What are the Ramadan Rules?
The month of Ramadan is a sacred time of the year for Muslims around the world.
There are strict rules to follow during Ramadan that Muslims must abide by. We are going to explain the basic Ramadan fasting rules below so you can best prepare for Ramadan.
What is Ramadan?
Ramadan is the most sacred month of the year for Muslims.
Fasting during the month of Ramadan is also one of the five pillars of Islam. It presents the best opportunity for Muslims to pray, donate, and perform good deeds to reap rewards to hopefully enter paradise.
“There has come to you Ramadan, a blessed month, which Allah, the Mighty and Sublime, has enjoined you to fast. In it the gates of heavens are opened and the gates of Hell are closed, and every devil is chained up.”
(Al-Bukhari and Muslim)
Ramadan Fasting Rules
Ramadan is observed to fulfil the fourth pillar of Islam. This means Muslims don’t eat food or drink any liquids from sunrise to sunset every day of the holy month.
Beyond food during the sunlight hours, there are a number of other things that should be abstained from during this time, including:
- Sexual activity or thoughts
Ramadan is a month of self-reflection. One should try their best to remove themselves from environments where foul language, arguments, and bad behaviour are enabled.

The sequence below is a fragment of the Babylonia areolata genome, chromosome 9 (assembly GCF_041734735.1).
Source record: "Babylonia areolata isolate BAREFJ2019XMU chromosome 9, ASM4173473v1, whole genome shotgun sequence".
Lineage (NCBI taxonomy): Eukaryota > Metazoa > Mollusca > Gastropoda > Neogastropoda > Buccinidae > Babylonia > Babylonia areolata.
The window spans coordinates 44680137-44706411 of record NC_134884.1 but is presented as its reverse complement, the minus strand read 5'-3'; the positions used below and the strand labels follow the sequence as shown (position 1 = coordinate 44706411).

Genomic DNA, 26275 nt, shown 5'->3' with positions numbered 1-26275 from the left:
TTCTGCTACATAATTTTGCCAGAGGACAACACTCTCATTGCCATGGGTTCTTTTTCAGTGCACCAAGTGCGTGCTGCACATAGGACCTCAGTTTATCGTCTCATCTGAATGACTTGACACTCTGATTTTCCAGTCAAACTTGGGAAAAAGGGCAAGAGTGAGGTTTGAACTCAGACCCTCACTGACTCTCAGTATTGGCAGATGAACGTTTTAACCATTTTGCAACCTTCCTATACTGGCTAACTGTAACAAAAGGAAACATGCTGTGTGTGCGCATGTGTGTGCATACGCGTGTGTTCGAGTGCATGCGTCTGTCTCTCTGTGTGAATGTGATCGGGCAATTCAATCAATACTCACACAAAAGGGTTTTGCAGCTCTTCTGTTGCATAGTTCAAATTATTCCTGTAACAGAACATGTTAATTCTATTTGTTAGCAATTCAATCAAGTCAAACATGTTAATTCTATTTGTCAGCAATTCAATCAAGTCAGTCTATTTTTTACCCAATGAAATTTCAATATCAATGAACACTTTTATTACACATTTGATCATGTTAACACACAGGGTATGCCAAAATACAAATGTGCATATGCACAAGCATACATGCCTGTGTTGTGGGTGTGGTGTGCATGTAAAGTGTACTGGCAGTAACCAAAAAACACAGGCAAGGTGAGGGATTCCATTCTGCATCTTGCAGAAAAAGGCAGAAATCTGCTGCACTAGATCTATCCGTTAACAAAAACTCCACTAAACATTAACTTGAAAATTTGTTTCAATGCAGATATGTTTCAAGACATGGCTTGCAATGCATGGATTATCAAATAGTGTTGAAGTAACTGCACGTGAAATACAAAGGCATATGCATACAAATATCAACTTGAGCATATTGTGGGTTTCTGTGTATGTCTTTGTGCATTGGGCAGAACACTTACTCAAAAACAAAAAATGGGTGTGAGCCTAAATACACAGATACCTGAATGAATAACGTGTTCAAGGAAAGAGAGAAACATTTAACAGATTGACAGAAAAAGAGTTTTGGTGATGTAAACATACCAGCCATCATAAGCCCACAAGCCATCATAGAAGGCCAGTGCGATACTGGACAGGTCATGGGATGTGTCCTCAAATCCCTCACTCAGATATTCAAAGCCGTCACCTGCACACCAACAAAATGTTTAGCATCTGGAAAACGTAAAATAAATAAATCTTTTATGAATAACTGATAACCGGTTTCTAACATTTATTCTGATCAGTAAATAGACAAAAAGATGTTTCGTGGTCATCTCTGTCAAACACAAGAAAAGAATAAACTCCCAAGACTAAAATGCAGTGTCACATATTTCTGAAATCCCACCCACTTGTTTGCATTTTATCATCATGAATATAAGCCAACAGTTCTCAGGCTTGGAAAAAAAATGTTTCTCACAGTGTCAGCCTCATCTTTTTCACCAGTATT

Who can fast in Ramadan?
During the month of Ramadan, Muslims don’t eat food or drink any liquids from sunrise to sunset.
Those participating in fasting usually wake up before sunrise to eat a meal called Suhoor or Sehri. As the adhan calls for Magrib prayer, one breaks their fast with a post-sunset meal called Iftar.
But not every Muslim will be able to fast during Ramadan. The following people are exempt:
- Young children
- The elderly
- Travelling long distances
What happens if I miss a fast?
If you miss a fast, you are liable to either make it up or pay Fidya.
For those who cannot fast during the month of Ramadan or who miss a few days, it is preferred that they make up their fast later in the year. If it is not possible for a person to make up the fast during the year, for example for health reasons, they may pay Fidya in the form of a charitable donation.